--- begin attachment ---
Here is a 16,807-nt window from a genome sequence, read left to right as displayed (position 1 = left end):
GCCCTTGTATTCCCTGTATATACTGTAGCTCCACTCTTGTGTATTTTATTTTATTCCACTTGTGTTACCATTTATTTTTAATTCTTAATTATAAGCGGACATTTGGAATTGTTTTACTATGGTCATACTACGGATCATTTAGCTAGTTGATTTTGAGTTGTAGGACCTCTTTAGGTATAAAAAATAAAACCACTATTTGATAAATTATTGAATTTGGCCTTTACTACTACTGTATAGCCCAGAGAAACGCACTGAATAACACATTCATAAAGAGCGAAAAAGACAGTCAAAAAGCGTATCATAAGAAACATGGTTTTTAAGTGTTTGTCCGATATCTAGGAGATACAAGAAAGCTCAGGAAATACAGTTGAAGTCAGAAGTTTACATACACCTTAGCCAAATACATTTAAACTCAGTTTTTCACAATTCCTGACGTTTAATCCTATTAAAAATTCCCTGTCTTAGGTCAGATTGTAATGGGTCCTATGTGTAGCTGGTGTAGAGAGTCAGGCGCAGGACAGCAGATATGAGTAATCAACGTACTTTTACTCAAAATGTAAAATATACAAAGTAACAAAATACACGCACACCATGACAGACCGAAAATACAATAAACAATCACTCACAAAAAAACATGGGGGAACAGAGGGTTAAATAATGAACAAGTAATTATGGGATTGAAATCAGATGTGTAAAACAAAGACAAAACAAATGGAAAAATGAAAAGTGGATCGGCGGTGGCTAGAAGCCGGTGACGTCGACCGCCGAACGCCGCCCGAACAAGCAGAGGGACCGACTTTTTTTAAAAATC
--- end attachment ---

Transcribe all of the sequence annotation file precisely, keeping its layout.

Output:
Here is a 16,807-nt window from a genome sequence, read left to right as displayed (position 1 = left end):
GCCCTTGTATTCCCTGTATATACTGTAGCTCCACTCTTGTGTATTTTATTTTATTCCACTTGTGTTACCATTTATTTTTAATTCTTAATTATAAGCGGACATTTGGAATTGTTTTACTATGGTCATACTACGGATCATTTAGCTAGTTGATTTTGAGTTGTAGGACCTCTTTAGGTATAAAAAATAAAACCACTATTTGATAAATTATTGAATTTGGCCTTTACTACTACTGTATAGCCCAGAGAAACGCACTGAATAACACATTCATAAAGAGCGAAAAAGACAGTCAAAAAGCGTATCATAAGAAACATGGTTTTTAAGTGTTTGTCCGATATCTAGGAGATACAAGAAAGCTCAGGAAATACAGTTGAAGTCAGAAGTTTACATACACCTTAGCCAAATACATTTAAACTCAGTTTTTCACAATTCCTGACGTTTAATCCTATTAAAAATTCCCTGTCTTAGGTCAGATTGTAATGGGTCCTATGTGTAGCTGGTGTAGAGAGTCAGGCGCAGGACAGCAGATATGAGTAATCAACGTACTTTTACTCAAAATGTAAAATATACAAAGTAACAAAATACACGCACACCATGACAGACCGAAAATACAATAAACAATCACTCACAAAAAAACATGGGGGAACAGAGGGTTAAATAATGAACAAGTAATTATGGGATTGAAATCAGATGTGTAAAACAAAGACAAAACAAATGGAAAAATGAAAAGTGGATCGGCGGTGGCTAGAAGCCGGTGACGTCGACCGCCGAACGCCGCCCGAACAAGCAGAGGGACCGACTTTTTTTAAAAATC